The result of a body probe method, in discovering the elements of the space, involved trace-making and strange or dislocated play in these dark, decorative, industrial, and apparently haunted spaces. Curator Deborah Turnbull aimed for the design theme to re-create a similar environment as a backdrop for the students’ interactive designs, with the theme of ghostly traces and how they affect interactivity tangentially as a medium and in terms of the tools they are creating experience with.
Photography by | Baki Kocaballi
The theme of this exhibition is interconnectivity, and the programming, coding, model-making and aesthetics that comprises contemporary interaction design. The notion of 'daisy-chains' will be at the forefront on this interconnectivity, both in the form of a large mechanical device made up of independent machines; but also as an installation technique, in terms connecting the machines representative of a research facility's theoretical output and the lecturer's who inspire and guide it (with an emphasis on the links between the students and their mentors). To support this metaphor, along with the larger device, there will be projected films, touch tables, the SmartSlab interactive works from URAP; along with historical and iterative artefacts from previous prototypes.
Photographs by | Lightpop Photography
Stop Motion Animation by | Scixors
A publication edited by Linda Candy and Ernest Edmonds – Libri Publishing, UK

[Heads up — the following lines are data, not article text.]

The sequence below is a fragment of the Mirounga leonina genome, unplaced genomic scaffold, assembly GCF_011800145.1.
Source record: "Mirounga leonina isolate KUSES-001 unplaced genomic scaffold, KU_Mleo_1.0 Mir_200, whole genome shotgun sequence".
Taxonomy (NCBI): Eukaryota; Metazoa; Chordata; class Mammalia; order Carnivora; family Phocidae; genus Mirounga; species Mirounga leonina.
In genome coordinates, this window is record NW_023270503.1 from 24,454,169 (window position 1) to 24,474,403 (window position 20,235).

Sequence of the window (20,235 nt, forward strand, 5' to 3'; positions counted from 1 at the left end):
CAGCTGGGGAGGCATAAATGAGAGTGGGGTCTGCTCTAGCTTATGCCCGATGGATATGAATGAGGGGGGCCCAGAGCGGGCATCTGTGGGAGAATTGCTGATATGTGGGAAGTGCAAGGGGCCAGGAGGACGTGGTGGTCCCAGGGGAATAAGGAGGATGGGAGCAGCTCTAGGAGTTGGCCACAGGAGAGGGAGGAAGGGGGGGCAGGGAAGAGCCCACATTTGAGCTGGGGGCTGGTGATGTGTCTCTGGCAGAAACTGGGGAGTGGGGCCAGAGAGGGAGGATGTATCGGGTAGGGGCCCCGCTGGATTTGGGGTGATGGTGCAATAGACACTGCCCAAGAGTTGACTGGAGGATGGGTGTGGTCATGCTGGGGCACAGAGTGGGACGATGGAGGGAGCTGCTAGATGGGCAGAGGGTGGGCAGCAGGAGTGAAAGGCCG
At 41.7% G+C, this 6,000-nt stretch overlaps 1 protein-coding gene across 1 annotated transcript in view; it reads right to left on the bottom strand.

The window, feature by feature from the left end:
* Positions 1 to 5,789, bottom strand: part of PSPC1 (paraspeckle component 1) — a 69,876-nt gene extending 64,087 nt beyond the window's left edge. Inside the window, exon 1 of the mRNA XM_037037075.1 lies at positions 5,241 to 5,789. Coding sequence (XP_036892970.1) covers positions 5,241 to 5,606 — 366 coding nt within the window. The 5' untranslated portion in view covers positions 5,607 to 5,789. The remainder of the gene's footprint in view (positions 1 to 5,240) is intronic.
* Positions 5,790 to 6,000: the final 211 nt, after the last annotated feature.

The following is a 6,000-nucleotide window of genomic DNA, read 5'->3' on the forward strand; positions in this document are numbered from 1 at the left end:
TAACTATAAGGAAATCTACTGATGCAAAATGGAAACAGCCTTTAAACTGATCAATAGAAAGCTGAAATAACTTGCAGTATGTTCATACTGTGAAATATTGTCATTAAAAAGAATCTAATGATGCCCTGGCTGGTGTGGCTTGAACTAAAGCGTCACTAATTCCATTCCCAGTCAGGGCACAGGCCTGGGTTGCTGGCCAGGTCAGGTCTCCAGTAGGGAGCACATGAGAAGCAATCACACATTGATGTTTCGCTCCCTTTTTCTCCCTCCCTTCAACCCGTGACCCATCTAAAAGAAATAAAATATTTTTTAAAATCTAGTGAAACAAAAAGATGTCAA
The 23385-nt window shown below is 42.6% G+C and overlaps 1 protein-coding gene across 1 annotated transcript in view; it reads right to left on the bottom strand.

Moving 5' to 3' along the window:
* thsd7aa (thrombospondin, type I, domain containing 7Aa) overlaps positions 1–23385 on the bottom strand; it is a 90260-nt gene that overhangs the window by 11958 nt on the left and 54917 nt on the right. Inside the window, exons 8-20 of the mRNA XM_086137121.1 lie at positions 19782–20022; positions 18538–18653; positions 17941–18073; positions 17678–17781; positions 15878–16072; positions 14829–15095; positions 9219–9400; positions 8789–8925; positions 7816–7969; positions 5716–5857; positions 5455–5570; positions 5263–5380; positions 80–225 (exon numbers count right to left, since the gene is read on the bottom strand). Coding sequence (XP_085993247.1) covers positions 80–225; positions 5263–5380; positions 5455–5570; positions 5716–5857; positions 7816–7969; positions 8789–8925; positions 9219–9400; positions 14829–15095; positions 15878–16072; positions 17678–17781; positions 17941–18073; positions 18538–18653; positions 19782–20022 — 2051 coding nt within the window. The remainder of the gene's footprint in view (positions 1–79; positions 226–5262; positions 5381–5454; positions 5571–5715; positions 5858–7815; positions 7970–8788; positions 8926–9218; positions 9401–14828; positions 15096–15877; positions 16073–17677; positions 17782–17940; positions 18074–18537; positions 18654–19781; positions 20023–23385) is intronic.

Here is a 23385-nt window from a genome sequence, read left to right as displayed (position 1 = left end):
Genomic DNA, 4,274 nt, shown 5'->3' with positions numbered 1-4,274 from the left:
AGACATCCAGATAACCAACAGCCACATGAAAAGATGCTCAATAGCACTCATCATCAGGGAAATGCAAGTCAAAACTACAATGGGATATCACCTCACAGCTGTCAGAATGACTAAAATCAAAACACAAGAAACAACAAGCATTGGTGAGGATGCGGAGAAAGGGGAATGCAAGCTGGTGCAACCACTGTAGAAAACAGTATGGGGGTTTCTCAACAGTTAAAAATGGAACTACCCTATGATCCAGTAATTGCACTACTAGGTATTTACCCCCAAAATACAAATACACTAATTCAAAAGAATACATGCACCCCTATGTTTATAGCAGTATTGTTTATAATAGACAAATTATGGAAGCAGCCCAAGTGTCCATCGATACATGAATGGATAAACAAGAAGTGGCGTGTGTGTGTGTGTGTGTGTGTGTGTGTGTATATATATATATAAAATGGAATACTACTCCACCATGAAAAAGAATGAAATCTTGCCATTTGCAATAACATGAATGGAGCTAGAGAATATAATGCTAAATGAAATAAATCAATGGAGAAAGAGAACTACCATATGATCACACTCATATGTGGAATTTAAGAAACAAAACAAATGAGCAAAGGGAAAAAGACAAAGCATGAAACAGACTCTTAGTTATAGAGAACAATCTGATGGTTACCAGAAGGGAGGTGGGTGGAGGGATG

This book is about interacting in its many forms, including interaction between artworks and audiences, between creative practitioners from different disciplines and between those practitioners and the norms of research in contemporary society. Interacting: Art, Research and the Creative Practitioner uses the experience of leading creative practitioners to provide a unique perspective on these interacting elements.
As workers within the field of human-computer interaction, the editors’ interest in creativity in art, design and technology has led them to develop methodologies for research capable of producing evidence simultaneously with the creation of new artefacts. They and the other contributors, all of whom have been associated with the Creativity and Cognition Studios at the University of Technology, Sydney, demonstrate both that there is much to recommend in the bringing of research into creative practice and also that research itself can be transformed by way of creative practice.
With the launch night featuring performances by David Burraston, Andrew Johnston and Ernest Edmonds, and an artwork by Damian Hills, the Queen Street Studios will be an amazing and raw space with which to emphasize the experimental nature of the work and to introduce the book to Australian audiences. Attendees will be able to purchase copies of the publication on the night via Gleebooks vendors.
Copyright © 2008-2017 New Media Curation. All depictions of artworks appear courtesy of the respective artist(s). Images featuring artworks may not be reused without explicit permission. All other images are available under the Creative Commons cc-by license.